This year, Trump has seized on efforts across the country to expand the ability of people to vote by mail. It’s a movement that was spurred by the coronavirus, which has infected more than 2.4 million people in the U.S. and killed more than 125,000 nationwide. The virus is highly contagious and especially dangerous for older people, who typically vote in higher numbers and have been advised by federal health authorities to limit their interactions with others.

There is no evidence of widespread voter fraud through mail-in voting, even in states with all-mail votes. Trump and many members of his administration have themselves repeatedly voted via absentee ballots. But that hasn’t stopped Trump from accusing Democrats of trying to “rig the election by sending out tens of millions of mail-in ballots, using the China virus as the excuse for allowing people not to go to the polls.”

“People went to the polls and voted during World War I. They went to the polls and voted during World War II. We can safely go to the polls and vote during COVID-19,” he said in his Phoenix speech.

Trump’s complaints come as he has been lagging in both internal and public polls. The criticism is seen by some as part of a broader effort by Trump to depress turnout by making it harder for people, especially in cities, to vote safely, and to lay the groundwork for a potential challenge to the results in November if he loses. Trump and his campaign vociferously deny this.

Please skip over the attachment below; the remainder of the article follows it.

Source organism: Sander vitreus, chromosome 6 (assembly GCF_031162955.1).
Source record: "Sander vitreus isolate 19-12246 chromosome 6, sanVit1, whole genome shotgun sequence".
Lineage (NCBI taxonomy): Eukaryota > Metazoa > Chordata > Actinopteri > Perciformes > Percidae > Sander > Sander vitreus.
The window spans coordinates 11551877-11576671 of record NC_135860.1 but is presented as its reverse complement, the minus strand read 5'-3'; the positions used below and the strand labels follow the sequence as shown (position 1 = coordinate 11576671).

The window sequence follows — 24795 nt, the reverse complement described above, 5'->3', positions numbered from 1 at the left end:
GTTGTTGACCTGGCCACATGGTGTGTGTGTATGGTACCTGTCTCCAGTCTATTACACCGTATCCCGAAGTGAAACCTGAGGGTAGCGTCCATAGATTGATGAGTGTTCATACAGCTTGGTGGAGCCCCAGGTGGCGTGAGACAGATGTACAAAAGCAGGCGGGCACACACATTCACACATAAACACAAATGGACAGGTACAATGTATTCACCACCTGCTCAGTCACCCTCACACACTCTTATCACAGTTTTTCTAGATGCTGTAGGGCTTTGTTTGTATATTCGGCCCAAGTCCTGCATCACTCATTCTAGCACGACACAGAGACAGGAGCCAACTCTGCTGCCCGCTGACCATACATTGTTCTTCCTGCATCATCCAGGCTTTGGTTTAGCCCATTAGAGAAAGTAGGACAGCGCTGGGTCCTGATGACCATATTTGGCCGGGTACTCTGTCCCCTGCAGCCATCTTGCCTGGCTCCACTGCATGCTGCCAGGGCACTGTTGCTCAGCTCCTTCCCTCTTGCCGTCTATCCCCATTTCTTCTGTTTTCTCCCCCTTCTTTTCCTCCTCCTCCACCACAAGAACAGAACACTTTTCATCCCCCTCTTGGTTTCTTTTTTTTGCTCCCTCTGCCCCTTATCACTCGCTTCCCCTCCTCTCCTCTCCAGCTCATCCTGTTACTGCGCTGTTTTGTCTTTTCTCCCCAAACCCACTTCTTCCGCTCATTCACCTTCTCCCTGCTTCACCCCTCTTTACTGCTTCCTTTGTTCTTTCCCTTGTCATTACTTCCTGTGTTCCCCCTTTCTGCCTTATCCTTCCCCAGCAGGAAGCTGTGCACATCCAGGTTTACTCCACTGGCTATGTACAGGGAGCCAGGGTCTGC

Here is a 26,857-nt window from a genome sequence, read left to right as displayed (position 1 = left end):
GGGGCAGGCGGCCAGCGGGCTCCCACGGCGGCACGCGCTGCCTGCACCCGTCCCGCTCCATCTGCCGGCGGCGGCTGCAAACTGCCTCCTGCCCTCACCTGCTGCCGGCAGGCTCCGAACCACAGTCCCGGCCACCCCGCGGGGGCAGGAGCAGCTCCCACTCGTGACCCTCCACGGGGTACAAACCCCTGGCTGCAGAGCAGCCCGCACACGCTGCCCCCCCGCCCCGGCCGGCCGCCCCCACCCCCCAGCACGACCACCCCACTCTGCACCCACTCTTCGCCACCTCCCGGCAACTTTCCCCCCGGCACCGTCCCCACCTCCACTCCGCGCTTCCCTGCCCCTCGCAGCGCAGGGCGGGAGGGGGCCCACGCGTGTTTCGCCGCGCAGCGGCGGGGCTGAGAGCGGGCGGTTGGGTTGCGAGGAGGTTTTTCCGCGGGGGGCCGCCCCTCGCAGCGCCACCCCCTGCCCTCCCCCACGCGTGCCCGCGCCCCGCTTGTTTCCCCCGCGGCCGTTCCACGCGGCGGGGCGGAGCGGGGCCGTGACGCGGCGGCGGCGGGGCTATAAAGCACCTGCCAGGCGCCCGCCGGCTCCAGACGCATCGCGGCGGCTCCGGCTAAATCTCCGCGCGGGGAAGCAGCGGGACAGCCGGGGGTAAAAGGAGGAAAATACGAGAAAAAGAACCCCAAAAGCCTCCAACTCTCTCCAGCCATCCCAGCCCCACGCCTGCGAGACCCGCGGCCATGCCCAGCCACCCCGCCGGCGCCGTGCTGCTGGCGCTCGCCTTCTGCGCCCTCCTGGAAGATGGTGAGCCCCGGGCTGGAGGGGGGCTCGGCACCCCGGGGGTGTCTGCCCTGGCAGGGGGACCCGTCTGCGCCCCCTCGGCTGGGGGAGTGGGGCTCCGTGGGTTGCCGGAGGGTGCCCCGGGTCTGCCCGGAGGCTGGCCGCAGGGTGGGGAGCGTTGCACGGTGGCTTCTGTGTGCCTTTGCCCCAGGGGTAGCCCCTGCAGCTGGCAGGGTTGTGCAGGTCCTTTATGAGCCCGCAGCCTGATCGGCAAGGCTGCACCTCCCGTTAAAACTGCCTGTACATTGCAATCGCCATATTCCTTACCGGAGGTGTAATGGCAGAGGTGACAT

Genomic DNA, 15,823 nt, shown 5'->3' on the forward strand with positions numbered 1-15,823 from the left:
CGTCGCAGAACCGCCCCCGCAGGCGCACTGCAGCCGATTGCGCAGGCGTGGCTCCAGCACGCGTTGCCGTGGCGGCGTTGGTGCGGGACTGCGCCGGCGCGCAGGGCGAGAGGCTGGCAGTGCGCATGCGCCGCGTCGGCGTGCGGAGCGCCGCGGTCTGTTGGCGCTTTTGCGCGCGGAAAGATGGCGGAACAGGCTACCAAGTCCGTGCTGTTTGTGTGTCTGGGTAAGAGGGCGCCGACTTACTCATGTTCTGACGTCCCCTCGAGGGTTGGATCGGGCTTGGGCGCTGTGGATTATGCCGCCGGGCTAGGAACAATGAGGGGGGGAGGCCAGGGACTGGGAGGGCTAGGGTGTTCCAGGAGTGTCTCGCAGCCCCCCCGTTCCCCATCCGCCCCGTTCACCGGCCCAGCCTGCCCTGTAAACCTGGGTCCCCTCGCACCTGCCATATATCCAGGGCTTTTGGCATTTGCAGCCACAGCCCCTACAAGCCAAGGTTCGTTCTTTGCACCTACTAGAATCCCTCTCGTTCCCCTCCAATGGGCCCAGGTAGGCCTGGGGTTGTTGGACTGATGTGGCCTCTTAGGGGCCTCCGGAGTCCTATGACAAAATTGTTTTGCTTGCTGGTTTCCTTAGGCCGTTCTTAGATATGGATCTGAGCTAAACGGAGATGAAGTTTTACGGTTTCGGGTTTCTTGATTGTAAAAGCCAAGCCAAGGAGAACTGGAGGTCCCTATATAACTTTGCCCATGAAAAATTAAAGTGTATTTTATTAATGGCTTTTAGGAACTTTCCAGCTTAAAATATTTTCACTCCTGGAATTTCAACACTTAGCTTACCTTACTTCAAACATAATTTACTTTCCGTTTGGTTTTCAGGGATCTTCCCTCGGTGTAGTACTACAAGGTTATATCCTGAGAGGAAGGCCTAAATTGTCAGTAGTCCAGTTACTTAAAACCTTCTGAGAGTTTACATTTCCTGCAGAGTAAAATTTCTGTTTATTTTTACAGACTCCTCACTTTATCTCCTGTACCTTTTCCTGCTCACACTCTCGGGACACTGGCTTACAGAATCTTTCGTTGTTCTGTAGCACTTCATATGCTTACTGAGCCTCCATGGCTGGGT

Julian Zelizer, a presidential historian at Princeton University, said Trump may be trying to preempt the sting of a humiliation if he fails to win a second term. But Zelizer said Trump also appears to be “setting up the foundation for taking action.”

“What I do think is very realistic is a replay of 2000,” he said, referring to the legal saga in which the Supreme Court stepped in to resolve a dispute over which candidate had won Florida. Republican George W. Bush’s ultimate win in the state gave him a general election victory over Democrat Al Gore.

If this year’s election is close, Zelizer said, Trump could turn to the courts “and wage a political campaign to say this is being stolen and tie up efforts to count the votes.”

Brinkley was even more alarmist, questioning whether Trump would vacate the office if he lost.

“Trump is laying down his markers very clearly that he’s not going to leave the White House. I think that he’s just setting the stage,” Brinkley said, to say “ ‘I’m not leaving. It was a fraudulent election.’ ”

Even barring such an extreme move, Brinkley said the president’s rhetoric undermines public confidence in the electoral system. “It creates mayhem and it breaks the heart of what a democracy is.”

Americans already have widespread concerns about the security and integrity of elections. A February poll from The Associated Press-NORC Center for Public Affairs Research found that only about one-third have high confidence that votes in the 2020 election will be counted accurately.

Americans’ support for mail-in voting has jumped amid concerns over the virus.